EVERYTHING FOR ELECTRONICS
In your Reader Feedback, the
short comment by T. Tofte called
“Patent Problem” telling the history of
the FET, a book called Designing With
Field-Effect Transistors by Siliconix,
Inc., revised by Ed Oxner, page 2
shows a partial reproduction of a
patent Jan. 28, 1930 (1,745,175) by
Julius Edgar Lilienfeld of Brooklyn, NY
on an early Field Effect Transistor.
Ronald Robbins, El Cajon, CA
frame, we use 208 bits for field information and 96 bits ( 96 bit times) for the
interframe gap, giving 304 bits. Let us
call this the overhead. If we transmit
nothing but 72-byte minimal-length
Ethernet frames for an entire second,
we will be able to clock out 14,880
complete frames using 10 Mbps Ethernet (100 nanoseconds per bit). Now
imagine how many bits are involved
when we multiply 14,880 frames by the
overhead of 304 bits per frame. Specifically, we are talking about 4,523,520
bits. That is 45% of our 10,000,000 bit
bandwidth. That leaves almost 5,500,000
bits for carrying data each second.
WRITER NOT RIGHT
Imagine my horror at discovering
a series of math errors (all based on
the original error) in my recent Let’s
Get Technical column. Here are the
corrections. So sorry ... I am usually
quite picky about checking my work.
James Antonakos, Writer
Switching to units of bits, we have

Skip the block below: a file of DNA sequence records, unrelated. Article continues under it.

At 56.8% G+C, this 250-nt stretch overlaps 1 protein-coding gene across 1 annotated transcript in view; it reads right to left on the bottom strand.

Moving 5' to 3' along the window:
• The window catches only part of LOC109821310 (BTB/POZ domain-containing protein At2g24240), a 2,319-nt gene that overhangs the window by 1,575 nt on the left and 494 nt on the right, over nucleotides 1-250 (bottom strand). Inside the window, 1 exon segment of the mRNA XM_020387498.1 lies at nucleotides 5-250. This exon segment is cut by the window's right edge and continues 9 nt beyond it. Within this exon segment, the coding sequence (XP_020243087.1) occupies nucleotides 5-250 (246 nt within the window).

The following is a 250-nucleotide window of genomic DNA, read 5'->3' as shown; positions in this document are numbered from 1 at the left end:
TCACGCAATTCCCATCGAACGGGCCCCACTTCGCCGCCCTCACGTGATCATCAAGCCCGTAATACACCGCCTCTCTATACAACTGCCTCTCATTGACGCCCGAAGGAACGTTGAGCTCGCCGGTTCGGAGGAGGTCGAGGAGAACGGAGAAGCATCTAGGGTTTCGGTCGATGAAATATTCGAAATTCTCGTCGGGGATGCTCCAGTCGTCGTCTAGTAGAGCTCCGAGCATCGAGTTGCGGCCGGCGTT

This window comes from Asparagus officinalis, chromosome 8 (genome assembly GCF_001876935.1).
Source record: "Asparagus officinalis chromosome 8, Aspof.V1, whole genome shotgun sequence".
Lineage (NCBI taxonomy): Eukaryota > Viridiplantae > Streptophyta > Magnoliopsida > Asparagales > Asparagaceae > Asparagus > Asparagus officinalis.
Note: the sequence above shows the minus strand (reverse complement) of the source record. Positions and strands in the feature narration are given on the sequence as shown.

26* 8 = 208 bits of field information
in each frame. The way Ethernet is
designed, there is always an idle time
period after each transmitted frame.
This is called the interframe gap, and
it corresponds to 96 bits worth of time.
So, when transmitting an Ethernet
NO END IN SIGHT?
It didn't register in November, but
in reading the December issue and
realizing that I was flipping pages backwards after each article — asking, is
this really the end? — it struck home.
That bright NV at the end of each
article was really very helpful. Come on
guys, if it ain't broke, don't fix it !!!
Dick Greet, Rye, CO
ON THE BRIGHTER SIDE ...
Never mind those soreheads ...
In The Trenches has been one of my
favorite columns, along with the tech
answers and "Tech-newlogy." And as for
the layout, while it may actually have
slightly less print
space, it's more
I'm sure was the
complaint I have
is the pages
makes photocopying harder —
in the January '06
issue, I saved so
much stuff, I just
pulled the pages
and rendered it
for passing on.
by J. Shuman
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